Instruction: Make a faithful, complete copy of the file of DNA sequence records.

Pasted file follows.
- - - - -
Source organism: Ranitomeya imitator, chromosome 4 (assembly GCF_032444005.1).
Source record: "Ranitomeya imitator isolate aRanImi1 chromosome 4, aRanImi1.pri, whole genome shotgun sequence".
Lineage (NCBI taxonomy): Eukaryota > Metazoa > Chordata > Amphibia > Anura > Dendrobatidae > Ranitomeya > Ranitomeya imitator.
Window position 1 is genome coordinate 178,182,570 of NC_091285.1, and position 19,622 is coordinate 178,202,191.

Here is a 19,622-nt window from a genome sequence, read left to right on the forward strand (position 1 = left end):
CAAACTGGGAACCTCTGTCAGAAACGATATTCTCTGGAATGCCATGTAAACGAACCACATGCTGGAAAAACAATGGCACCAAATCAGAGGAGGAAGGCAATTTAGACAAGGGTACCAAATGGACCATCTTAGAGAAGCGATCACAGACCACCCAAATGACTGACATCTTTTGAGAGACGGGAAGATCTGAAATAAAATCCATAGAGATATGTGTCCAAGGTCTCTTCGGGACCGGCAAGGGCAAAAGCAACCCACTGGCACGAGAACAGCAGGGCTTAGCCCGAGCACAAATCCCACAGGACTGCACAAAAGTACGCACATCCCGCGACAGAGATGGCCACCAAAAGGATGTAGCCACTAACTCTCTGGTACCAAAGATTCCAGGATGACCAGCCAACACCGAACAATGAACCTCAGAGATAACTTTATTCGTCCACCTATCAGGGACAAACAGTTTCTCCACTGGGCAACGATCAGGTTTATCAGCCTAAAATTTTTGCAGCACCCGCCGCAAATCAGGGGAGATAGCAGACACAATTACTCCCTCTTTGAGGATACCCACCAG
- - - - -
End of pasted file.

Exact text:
Source organism: Ranitomeya imitator, chromosome 4 (assembly GCF_032444005.1).
Source record: "Ranitomeya imitator isolate aRanImi1 chromosome 4, aRanImi1.pri, whole genome shotgun sequence".
Lineage (NCBI taxonomy): Eukaryota > Metazoa > Chordata > Amphibia > Anura > Dendrobatidae > Ranitomeya > Ranitomeya imitator.
Window position 1 is genome coordinate 178,182,570 of NC_091285.1, and position 19,622 is coordinate 178,202,191.

Here is a 19,622-nt window from a genome sequence, read left to right on the forward strand (position 1 = left end):
CAAACTGGGAACCTCTGTCAGAAACGATATTCTCTGGAATGCCATGTAAACGAACCACATGCTGGAAAAACAATGGCACCAAATCAGAGGAGGAAGGCAATTTAGACAAGGGTACCAAATGGACCATCTTAGAGAAGCGATCACAGACCACCCAAATGACTGACATCTTTTGAGAGACGGGAAGATCTGAAATAAAATCCATAGAGATATGTGTCCAAGGTCTCTTCGGGACCGGCAAGGGCAAAAGCAACCCACTGGCACGAGAACAGCAGGGCTTAGCCCGAGCACAAATCCCACAGGACTGCACAAAAGTACGCACATCCCGCGACAGAGATGGCCACCAAAAGGATGTAGCCACTAACTCTCTGGTACCAAAGATTCCAGGATGACCAGCCAACACCGAACAATGAACCTCAGAGATAACTTTATTCGTCCACCTATCAGGGACAAACAGTTTCTCCACTGGGCAACGATCAGGTTTATCAGCCTAAAATTTTTGCAGCACCCGCCGCAAATCAGGGGAGATAGCAGACACAATTACTCCCTCTTTGAGGATACCCACCAG